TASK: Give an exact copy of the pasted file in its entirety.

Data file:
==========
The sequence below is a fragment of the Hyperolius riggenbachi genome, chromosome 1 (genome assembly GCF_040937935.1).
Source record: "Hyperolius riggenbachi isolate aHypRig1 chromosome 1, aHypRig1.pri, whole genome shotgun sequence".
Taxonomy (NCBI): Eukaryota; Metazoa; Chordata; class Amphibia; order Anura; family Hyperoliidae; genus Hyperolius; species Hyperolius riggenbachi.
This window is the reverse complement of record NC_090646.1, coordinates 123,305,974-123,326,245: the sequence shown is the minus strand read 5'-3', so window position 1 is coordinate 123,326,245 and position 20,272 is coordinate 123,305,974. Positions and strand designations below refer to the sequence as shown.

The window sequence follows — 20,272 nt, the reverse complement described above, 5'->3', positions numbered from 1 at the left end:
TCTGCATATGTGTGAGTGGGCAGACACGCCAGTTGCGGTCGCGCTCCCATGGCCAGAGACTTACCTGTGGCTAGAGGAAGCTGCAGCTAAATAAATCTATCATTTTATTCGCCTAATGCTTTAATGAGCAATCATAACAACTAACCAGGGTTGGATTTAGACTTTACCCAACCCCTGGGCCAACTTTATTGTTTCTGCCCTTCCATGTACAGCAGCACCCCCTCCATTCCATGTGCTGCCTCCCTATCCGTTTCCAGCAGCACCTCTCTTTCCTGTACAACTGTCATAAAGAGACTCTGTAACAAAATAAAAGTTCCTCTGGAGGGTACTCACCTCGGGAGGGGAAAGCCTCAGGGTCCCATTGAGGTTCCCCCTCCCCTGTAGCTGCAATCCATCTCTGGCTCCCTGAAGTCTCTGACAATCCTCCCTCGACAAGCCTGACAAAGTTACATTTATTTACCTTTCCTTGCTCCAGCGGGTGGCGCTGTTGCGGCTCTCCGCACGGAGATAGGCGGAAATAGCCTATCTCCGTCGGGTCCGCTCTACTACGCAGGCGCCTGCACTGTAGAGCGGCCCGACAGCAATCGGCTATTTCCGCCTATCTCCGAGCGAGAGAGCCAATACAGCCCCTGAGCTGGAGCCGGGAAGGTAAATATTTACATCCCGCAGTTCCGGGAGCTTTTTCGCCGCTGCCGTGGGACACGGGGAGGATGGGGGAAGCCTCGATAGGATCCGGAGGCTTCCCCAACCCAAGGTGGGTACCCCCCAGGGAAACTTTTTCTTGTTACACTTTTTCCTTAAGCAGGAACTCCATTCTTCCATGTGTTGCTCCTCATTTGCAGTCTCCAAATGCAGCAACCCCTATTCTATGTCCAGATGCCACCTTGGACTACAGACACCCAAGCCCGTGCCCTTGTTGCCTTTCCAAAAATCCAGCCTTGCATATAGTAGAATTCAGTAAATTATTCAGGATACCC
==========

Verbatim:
The sequence below is a fragment of the Hyperolius riggenbachi genome, chromosome 1 (genome assembly GCF_040937935.1).
Source record: "Hyperolius riggenbachi isolate aHypRig1 chromosome 1, aHypRig1.pri, whole genome shotgun sequence".
Taxonomy (NCBI): Eukaryota; Metazoa; Chordata; class Amphibia; order Anura; family Hyperoliidae; genus Hyperolius; species Hyperolius riggenbachi.
This window is the reverse complement of record NC_090646.1, coordinates 123,305,974-123,326,245: the sequence shown is the minus strand read 5'-3', so window position 1 is coordinate 123,326,245 and position 20,272 is coordinate 123,305,974. Positions and strand designations below refer to the sequence as shown.

The window sequence follows — 20,272 nt, the reverse complement described above, 5'->3', positions numbered from 1 at the left end:
TCTGCATATGTGTGAGTGGGCAGACACGCCAGTTGCGGTCGCGCTCCCATGGCCAGAGACTTACCTGTGGCTAGAGGAAGCTGCAGCTAAATAAATCTATCATTTTATTCGCCTAATGCTTTAATGAGCAATCATAACAACTAACCAGGGTTGGATTTAGACTTTACCCAACCCCTGGGCCAACTTTATTGTTTCTGCCCTTCCATGTACAGCAGCACCCCCTCCATTCCATGTGCTGCCTCCCTATCCGTTTCCAGCAGCACCTCTCTTTCCTGTACAACTGTCATAAAGAGACTCTGTAACAAAATAAAAGTTCCTCTGGAGGGTACTCACCTCGGGAGGGGAAAGCCTCAGGGTCCCATTGAGGTTCCCCCTCCCCTGTAGCTGCAATCCATCTCTGGCTCCCTGAAGTCTCTGACAATCCTCCCTCGACAAGCCTGACAAAGTTACATTTATTTACCTTTCCTTGCTCCAGCGGGTGGCGCTGTTGCGGCTCTCCGCACGGAGATAGGCGGAAATAGCCTATCTCCGTCGGGTCCGCTCTACTACGCAGGCGCCTGCACTGTAGAGCGGCCCGACAGCAATCGGCTATTTCCGCCTATCTCCGAGCGAGAGAGCCAATACAGCCCCTGAGCTGGAGCCGGGAAGGTAAATATTTACATCCCGCAGTTCCGGGAGCTTTTTCGCCGCTGCCGTGGGACACGGGGAGGATGGGGGAAGCCTCGATAGGATCCGGAGGCTTCCCCAACCCAAGGTGGGTACCCCCCAGGGAAACTTTTTCTTGTTACACTTTTTCCTTAAGCAGGAACTCCATTCTTCCATGTGTTGCTCCTCATTTGCAGTCTCCAAATGCAGCAACCCCTATTCTATGTCCAGATGCCACCTTGGACTACAGACACCCAAGCCCGTGCCCTTGTTGCCTTTCCAAAAATCCAGCCTTGCATATAGTAGAATTCAGTAAATTATTCAGGATACCC